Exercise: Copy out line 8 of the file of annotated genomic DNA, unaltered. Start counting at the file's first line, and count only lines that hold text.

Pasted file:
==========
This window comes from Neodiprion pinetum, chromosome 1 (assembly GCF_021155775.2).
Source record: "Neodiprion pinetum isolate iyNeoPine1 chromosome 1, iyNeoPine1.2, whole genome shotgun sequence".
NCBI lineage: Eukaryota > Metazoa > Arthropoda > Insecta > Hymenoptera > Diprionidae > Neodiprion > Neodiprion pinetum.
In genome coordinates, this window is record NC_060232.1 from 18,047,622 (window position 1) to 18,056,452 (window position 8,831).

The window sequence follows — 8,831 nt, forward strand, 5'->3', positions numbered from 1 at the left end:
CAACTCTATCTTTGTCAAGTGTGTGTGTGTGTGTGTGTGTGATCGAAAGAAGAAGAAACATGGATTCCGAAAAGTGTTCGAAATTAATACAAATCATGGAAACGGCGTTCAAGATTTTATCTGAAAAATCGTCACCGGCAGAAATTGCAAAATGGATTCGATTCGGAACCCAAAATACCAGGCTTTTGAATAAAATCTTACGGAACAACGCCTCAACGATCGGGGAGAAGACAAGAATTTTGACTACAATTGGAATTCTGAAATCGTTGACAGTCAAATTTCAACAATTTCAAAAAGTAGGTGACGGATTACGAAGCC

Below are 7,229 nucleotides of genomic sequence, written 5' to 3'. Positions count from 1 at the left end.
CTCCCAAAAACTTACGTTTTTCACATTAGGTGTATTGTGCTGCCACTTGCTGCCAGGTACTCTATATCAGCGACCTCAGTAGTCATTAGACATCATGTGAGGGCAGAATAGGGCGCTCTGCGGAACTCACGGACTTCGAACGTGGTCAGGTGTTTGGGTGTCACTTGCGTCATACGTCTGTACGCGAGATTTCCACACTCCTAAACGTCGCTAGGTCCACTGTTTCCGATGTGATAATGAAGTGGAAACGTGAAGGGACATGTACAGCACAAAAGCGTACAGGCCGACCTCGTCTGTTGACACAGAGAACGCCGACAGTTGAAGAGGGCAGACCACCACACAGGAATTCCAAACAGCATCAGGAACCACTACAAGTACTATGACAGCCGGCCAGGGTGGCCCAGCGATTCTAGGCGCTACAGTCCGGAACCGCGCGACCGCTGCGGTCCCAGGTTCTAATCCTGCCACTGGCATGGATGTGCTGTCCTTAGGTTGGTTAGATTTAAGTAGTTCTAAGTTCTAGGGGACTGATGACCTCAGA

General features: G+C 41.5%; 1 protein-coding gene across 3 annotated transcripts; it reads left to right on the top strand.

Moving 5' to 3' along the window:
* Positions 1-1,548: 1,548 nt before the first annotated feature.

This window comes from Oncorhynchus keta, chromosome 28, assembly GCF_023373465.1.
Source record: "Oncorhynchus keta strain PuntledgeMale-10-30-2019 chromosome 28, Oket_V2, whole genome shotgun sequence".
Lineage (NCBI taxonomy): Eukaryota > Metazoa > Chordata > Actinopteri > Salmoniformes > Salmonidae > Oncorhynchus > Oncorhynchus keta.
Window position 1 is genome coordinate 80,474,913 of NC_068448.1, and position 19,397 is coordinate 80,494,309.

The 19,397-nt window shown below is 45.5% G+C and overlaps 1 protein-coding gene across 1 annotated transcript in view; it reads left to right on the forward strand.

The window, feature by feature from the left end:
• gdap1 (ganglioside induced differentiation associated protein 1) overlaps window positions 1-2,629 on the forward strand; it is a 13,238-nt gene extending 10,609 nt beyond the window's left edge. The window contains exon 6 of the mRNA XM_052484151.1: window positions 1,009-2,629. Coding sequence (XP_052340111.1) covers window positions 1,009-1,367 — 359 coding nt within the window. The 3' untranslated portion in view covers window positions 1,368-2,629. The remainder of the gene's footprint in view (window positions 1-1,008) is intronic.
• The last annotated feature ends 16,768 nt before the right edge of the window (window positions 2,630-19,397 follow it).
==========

CTCCCAAAAACTTACGTTTTTCACATTAGGTGTATTGTGCTGCCACTTGCTGCCAGGTACTCTATATCAGCGACCTCAGTAGTCATTAGACATCATGTGAGGGCAGAATAGGGCGCTCTGCGGAACTCACGGACTTCGAACGTGGTCAGGTGTTTGGGTGTCACTTGCGTCATACGTCTGTACGCGAGATTTCCACACTCCTAAACGTCGCTAGGTCCACTGTTTCCGATGTGATAATGAAGTGGAAACGTGAAGGGACATGTACAGCACAAAAGCGTACAGGCCGACCTCGTCTGTTGACACAGAGAACGCCGACAGTTGAAGAGGGCAGACCACCACACAGGAATTCCAAACAGCATCAGGAACCACTACAAGTACTATGACAGCCGGCCAGGGTGGCCCAGCGATTCTAGGCGCTACAGTCCGGAACCGCGCGACCGCTGCGGTCCCAGGTTCTAATCCTGCCACTGGCATGGATGTGCTGTCCTTAGGTTGGTTAGATTTAAGTAGTTCTAAGTTCTAGGGGACTGATGACCTCAGA